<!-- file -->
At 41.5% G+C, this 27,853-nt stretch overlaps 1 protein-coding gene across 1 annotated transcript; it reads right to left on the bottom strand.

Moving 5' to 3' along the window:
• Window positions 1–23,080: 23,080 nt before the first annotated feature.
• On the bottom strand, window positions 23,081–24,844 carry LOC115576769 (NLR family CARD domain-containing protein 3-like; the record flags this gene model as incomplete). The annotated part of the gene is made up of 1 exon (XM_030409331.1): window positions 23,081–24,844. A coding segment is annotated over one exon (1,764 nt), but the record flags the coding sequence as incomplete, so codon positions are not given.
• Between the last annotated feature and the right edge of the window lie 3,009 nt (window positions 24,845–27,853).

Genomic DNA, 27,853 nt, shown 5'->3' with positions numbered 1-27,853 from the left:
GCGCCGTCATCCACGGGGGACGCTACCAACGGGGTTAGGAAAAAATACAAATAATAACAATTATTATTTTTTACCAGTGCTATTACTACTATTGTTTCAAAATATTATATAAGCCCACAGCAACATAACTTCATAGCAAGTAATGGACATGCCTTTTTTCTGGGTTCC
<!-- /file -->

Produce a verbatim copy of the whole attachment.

At 41.5% G+C, this 27,853-nt stretch overlaps 1 protein-coding gene across 1 annotated transcript; it reads right to left on the bottom strand.

Moving 5' to 3' along the window:
• Window positions 1–23,080: 23,080 nt before the first annotated feature.
• On the bottom strand, window positions 23,081–24,844 carry LOC115576769 (NLR family CARD domain-containing protein 3-like; the record flags this gene model as incomplete). The annotated part of the gene is made up of 1 exon (XM_030409331.1): window positions 23,081–24,844. A coding segment is annotated over one exon (1,764 nt), but the record flags the coding sequence as incomplete, so codon positions are not given.
• Between the last annotated feature and the right edge of the window lie 3,009 nt (window positions 24,845–27,853).

Genomic DNA, 27,853 nt, shown 5'->3' with positions numbered 1-27,853 from the left:
GCGCCGTCATCCACGGGGGACGCTACCAACGGGGTTAGGAAAAAATACAAATAATAACAATTATTATTTTTTACCAGTGCTATTACTACTATTGTTTCAAAATATTATATAAGCCCACAGCAACATAACTTCATAGCAAGTAATGGACATGCCTTTTTTCTGGGTTCC